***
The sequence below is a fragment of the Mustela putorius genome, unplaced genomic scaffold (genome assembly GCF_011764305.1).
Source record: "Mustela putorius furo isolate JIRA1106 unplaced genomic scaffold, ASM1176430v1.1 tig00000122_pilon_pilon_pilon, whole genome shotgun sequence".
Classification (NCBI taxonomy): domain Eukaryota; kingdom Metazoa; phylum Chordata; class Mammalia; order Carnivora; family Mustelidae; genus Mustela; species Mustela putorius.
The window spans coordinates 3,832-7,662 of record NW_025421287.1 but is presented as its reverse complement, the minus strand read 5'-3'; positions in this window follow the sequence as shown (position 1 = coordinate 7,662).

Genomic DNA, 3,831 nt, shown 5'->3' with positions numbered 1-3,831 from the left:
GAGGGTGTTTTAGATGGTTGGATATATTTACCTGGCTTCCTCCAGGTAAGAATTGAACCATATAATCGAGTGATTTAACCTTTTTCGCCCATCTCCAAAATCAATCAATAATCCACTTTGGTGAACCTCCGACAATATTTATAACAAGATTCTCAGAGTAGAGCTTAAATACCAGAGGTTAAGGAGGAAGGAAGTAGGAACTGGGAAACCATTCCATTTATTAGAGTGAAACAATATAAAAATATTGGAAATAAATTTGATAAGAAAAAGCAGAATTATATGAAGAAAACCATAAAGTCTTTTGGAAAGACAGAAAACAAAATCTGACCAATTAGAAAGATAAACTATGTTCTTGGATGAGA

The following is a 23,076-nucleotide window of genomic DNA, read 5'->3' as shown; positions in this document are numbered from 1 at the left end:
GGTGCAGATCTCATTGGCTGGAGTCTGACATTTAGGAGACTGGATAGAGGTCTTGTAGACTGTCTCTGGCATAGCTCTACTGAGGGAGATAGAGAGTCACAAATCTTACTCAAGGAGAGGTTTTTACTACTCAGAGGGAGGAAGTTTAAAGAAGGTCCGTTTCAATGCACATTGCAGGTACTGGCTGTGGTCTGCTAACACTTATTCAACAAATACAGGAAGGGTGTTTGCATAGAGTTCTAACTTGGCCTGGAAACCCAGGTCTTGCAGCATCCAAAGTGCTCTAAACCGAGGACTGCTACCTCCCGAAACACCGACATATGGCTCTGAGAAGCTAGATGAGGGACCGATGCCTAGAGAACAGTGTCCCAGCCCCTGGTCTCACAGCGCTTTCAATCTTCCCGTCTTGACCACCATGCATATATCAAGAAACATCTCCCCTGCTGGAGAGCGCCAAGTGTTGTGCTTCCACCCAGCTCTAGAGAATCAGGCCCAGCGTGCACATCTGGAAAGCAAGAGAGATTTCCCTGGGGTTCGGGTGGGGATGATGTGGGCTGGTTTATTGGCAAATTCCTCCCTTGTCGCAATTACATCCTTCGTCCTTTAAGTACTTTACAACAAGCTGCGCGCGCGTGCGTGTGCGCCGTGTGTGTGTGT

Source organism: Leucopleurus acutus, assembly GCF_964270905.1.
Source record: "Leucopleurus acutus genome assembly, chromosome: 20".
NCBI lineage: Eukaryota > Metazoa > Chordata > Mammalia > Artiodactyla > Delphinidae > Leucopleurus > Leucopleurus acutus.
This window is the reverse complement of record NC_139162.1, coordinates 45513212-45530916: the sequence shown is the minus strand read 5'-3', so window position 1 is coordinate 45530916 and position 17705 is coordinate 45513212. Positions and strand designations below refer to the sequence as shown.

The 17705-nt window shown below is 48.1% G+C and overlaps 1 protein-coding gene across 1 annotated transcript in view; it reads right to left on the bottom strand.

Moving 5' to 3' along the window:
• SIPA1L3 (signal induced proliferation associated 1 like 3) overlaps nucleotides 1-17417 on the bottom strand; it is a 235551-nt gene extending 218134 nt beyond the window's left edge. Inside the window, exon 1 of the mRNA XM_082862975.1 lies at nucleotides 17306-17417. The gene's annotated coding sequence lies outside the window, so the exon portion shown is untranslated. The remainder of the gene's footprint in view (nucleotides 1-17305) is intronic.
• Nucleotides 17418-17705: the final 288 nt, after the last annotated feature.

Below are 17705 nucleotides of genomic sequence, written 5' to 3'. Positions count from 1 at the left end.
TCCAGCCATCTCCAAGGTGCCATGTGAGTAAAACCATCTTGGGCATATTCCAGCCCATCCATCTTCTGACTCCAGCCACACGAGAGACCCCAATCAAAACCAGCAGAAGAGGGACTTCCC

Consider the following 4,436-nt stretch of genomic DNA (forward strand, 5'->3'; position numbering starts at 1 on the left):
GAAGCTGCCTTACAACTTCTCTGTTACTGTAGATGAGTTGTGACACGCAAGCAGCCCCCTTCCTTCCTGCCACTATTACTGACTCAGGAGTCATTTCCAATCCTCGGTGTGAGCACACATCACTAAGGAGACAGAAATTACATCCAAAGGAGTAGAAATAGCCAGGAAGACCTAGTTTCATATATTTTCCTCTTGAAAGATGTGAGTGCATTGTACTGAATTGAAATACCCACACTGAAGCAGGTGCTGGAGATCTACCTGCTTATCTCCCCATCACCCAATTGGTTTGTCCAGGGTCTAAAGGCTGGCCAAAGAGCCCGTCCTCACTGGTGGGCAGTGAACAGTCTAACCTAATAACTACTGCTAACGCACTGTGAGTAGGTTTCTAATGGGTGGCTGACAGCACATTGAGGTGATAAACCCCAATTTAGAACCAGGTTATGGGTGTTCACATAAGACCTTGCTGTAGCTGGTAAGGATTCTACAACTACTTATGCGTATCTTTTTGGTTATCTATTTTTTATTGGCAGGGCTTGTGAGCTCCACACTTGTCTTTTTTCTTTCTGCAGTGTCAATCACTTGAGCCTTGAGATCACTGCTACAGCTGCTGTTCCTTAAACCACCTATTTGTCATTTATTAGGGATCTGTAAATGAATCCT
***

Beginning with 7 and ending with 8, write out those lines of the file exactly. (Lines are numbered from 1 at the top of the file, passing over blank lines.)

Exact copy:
The following is a 23,076-nucleotide window of genomic DNA, read 5'->3' as shown; positions in this document are numbered from 1 at the left end:
GGTGCAGATCTCATTGGCTGGAGTCTGACATTTAGGAGACTGGATAGAGGTCTTGTAGACTGTCTCTGGCATAGCTCTACTGAGGGAGATAGAGAGTCACAAATCTTACTCAAGGAGAGGTTTTTACTACTCAGAGGGAGGAAGTTTAAAGAAGGTCCGTTTCAATGCACATTGCAGGTACTGGCTGTGGTCTGCTAACACTTATTCAACAAATACAGGAAGGGTGTTTGCATAGAGTTCTAACTTGGCCTGGAAACCCAGGTCTTGCAGCATCCAAAGTGCTCTAAACCGAGGACTGCTACCTCCCGAAACACCGACATATGGCTCTGAGAAGCTAGATGAGGGACCGATGCCTAGAGAACAGTGTCCCAGCCCCTGGTCTCACAGCGCTTTCAATCTTCCCGTCTTGACCACCATGCATATATCAAGAAACATCTCCCCTGCTGGAGAGCGCCAAGTGTTGTGCTTCCACCCAGCTCTAGAGAATCAGGCCCAGCGTGCACATCTGGAAAGCAAGAGAGATTTCCCTGGGGTTCGGGTGGGGATGATGTGGGCTGGTTTATTGGCAAATTCCTCCCTTGTCGCAATTACATCCTTCGTCCTTTAAGTACTTTACAACAAGCTGCGCGCGCGTGCGTGTGCGCCGTGTGTGTGTGT